16 March 2009

What This World Needs

is less celibacy and more chastity.

Delaying marriage, as a general rule, especially in the case of young women, until . . . [insert goal or aspiration here] . . . has resulted in rampant fornication and a lot of lonely people.

Whereas the Holy Scriptures set forth holy matrimony as both a blessed gift of God and a remedy for lust and perversion, the world increasingly praises and supports illicit sex as good and marriage as bad. Better to marry than burn with passion, St. Paul writes; yet, many parents would prefer to have their children fornicate than get married "too early." The temptations of the flesh are taken lightly, so that parents naively suppose that their children will sail through college and the work-a-day world with nary a scratch to their body and soul. Would that it were so in far more cases than it is!

Kudos to those fathers and mothers who have assured their daughters and sons of their support, financial and otherwise, irrespective of whether they remain single or get married.

It is not necessary that every person marry or be given in marriage. But the blessed cross of celibacy is neither a common gift nor an easy vocation to bear. Those who are not married should possess their own vessel in purity and honor, and dedicate themselves to the service of Christ and His Church and their neighbors in the world. Those who are not yet "ready" to get married are even less "ready" to fornicate; there is never a good time for sin, whether in the teens or twenties, the thirties or forties, the fifties, sixties or seventies.

Of course, chastity belongs also to the married estate. Husbands and wives are to live, not as though their marriage were their god, but unto Christ in faith and love. We are neither more nor less righteous by the vocation of marriage, nor by the vocation of celibacy; but, wherever God has placed us by His grace, we are given to live according to His Word.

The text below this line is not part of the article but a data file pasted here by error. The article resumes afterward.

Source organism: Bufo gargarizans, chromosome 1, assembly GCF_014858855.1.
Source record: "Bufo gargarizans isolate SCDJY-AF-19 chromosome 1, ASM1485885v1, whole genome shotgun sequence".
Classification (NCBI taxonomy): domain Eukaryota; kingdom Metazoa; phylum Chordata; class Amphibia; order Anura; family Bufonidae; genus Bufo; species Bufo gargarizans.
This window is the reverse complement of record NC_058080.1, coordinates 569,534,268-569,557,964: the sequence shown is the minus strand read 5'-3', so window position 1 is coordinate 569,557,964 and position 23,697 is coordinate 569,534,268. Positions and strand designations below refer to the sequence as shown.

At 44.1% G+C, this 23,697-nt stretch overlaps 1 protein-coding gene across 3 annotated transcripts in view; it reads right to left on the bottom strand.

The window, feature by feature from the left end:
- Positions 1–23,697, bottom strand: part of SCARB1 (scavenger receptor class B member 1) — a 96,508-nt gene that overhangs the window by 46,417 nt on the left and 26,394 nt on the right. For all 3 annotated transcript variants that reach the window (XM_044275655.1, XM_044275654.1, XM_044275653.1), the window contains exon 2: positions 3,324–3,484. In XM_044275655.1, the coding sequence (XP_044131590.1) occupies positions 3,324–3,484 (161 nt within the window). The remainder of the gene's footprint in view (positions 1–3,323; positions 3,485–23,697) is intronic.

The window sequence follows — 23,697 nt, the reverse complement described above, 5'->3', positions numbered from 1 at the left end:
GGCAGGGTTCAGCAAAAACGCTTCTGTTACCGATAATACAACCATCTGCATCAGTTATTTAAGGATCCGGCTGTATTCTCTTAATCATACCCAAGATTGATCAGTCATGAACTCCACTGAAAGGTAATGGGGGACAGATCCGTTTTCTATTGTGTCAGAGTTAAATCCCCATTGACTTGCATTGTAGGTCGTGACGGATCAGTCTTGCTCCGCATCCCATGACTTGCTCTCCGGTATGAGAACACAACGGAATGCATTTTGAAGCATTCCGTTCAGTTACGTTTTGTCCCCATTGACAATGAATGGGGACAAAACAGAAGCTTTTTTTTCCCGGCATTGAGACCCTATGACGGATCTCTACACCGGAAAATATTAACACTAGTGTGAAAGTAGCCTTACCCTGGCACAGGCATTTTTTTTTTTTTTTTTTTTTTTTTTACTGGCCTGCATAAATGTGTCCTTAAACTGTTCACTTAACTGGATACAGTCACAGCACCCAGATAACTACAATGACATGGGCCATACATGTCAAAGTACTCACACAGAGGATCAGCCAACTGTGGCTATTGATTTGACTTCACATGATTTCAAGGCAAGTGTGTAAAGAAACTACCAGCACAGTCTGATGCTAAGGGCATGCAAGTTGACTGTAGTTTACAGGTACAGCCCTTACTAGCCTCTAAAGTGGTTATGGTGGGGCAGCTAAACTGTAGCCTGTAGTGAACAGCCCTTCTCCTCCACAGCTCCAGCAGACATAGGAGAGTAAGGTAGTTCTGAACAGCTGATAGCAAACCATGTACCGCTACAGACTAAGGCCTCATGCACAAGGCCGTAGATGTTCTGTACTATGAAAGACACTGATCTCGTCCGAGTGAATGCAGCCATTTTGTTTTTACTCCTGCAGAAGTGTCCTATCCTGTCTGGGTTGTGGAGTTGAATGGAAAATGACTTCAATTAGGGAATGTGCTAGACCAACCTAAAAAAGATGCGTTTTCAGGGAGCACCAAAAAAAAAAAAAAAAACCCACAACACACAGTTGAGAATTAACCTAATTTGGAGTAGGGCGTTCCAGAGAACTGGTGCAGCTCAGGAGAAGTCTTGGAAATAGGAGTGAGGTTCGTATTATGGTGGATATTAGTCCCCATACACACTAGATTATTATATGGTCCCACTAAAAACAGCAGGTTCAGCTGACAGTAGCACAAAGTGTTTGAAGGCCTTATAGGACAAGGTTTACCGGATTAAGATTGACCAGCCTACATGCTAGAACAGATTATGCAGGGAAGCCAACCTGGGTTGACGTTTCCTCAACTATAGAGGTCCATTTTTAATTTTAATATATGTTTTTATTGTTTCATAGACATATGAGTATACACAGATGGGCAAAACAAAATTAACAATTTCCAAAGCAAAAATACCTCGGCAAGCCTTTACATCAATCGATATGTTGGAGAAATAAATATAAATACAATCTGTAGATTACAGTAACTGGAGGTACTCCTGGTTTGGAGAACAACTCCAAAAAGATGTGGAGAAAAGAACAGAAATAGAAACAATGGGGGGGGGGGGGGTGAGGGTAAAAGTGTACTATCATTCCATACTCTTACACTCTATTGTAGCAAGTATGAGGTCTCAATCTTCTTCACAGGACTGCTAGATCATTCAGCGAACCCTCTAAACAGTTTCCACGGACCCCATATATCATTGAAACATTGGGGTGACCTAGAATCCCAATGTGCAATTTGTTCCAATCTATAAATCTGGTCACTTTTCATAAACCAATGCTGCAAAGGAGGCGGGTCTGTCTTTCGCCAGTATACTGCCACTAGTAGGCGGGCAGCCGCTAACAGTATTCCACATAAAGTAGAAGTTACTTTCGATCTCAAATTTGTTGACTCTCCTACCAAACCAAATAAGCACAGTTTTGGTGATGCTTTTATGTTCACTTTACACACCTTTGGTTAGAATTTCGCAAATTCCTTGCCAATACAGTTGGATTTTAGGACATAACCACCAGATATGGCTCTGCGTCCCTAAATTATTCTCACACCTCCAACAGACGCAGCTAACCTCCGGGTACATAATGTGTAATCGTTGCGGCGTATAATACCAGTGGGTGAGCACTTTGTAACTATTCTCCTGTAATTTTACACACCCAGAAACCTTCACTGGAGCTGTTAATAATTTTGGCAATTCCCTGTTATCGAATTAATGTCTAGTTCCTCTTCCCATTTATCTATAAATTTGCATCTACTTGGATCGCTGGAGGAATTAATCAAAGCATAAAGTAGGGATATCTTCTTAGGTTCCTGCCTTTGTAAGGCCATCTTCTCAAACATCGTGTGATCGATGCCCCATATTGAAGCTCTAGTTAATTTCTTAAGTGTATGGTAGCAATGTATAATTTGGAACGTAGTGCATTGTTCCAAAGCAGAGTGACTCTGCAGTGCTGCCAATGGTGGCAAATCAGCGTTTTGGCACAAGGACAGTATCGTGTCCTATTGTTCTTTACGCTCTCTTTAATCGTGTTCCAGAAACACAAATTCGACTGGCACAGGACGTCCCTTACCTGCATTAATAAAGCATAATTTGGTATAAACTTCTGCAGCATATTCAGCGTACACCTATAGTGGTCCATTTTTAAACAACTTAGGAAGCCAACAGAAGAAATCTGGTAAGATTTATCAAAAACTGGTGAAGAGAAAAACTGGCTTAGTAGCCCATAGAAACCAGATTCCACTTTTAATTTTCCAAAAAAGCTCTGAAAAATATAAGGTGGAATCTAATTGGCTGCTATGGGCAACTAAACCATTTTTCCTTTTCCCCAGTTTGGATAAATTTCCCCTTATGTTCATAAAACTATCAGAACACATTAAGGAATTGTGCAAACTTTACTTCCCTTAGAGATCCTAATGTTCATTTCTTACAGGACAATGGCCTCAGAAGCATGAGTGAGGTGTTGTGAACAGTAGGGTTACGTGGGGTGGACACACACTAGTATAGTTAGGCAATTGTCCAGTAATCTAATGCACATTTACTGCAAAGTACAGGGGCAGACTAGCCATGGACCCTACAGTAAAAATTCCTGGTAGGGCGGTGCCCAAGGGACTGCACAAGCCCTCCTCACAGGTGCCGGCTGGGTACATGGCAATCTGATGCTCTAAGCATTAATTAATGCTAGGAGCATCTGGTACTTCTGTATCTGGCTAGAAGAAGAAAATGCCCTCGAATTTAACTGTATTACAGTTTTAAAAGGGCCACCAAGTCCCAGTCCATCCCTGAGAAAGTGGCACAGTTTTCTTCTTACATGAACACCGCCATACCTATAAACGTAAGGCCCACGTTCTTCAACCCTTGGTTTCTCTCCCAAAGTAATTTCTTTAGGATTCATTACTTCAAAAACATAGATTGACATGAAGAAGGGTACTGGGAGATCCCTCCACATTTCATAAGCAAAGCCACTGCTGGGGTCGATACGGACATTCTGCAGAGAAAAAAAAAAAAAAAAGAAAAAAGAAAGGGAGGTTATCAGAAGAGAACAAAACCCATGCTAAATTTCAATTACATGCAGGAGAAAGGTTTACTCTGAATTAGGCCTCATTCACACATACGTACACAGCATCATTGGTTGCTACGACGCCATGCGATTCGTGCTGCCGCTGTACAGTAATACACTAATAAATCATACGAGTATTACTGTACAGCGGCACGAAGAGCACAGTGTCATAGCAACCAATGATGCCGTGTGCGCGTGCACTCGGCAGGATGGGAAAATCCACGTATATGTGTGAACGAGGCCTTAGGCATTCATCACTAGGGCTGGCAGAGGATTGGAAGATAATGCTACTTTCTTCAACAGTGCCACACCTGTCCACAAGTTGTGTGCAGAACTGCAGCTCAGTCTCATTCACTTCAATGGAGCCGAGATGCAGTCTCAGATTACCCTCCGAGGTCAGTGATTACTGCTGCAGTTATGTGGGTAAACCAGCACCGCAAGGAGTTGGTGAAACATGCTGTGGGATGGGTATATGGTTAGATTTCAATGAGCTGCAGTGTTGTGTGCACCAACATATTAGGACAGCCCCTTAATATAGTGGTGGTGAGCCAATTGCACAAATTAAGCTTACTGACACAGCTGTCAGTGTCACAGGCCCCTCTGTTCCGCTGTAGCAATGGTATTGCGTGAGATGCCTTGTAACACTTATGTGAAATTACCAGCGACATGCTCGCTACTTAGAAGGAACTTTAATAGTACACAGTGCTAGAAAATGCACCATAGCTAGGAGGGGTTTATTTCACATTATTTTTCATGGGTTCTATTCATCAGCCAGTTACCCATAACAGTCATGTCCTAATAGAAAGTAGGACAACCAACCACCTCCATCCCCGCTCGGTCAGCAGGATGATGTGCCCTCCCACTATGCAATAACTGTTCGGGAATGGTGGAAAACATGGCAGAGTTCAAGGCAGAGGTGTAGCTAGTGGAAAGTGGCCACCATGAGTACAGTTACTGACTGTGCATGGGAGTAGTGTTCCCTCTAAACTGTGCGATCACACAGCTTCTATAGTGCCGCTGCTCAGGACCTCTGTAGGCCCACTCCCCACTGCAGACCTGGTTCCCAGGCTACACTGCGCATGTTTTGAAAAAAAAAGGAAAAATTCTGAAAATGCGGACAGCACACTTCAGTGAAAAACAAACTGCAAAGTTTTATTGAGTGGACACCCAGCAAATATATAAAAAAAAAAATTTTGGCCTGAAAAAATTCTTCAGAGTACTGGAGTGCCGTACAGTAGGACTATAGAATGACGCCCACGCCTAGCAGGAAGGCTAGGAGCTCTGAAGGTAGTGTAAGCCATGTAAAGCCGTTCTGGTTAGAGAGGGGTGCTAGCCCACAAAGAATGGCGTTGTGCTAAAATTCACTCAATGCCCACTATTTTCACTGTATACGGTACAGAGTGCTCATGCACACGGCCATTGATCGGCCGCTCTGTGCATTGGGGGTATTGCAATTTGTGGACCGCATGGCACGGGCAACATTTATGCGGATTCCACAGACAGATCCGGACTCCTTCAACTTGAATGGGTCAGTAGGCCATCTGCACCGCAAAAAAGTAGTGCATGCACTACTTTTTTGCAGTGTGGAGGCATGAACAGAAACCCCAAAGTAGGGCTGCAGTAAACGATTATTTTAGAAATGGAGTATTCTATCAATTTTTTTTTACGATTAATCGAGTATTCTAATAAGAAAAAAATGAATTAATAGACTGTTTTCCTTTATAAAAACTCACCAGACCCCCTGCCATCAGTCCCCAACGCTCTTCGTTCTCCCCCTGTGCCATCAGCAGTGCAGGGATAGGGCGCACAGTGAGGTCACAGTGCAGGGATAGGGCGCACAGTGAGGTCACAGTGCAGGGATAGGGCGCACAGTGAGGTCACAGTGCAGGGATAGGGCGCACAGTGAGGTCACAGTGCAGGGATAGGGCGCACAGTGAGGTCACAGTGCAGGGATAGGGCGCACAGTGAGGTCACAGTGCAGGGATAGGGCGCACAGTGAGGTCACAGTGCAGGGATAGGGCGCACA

Thanks be to God for that one sacred and eternal marriage of Christ and His Bride, the Church, wherein He has given Himself for us, bedecked us in His righteousness, adorned us with His holiness, cleansed and healed us of every blemish, stain and wrinkle. He has not remained celibate, but He is chaste, and all that belongs to Him is ours, according to the tender mercies of our God. So do our bodies belong to Him, as members of His Body, and that is a good thing.


Rebekah said...

This is tricky. My beloved and I anxiously waited to get married until we graduated from college since we didn't expect my parents to keep bankrolling my expenses once I was under someone else's roof (we never thought to ask them). Factor in the procreative ethic we later adopted and we might not have gotten married until he was almost done with seminary, which would have required us to live several states apart in the interest of virtue. It would have been hard, but not necessarily bad (we even got to test this setup while I was student teaching--indeed, hard, but not bad).

Might continence be a virtue which Christians in our culture, requiring as much education and affiliated expenses throughout early adulthood as it does, must cultivate rather more diligently? Should those who wish to marry young give up on school and become happily married truck drivers? Does a man not assume the responsibility to provide for his wife (and family) if he takes one, even if he is very young? How much and how long should Christian parents provide for their married children? Can you tell this question keeps me up at night?

Rev. Rick Stuckwisch said...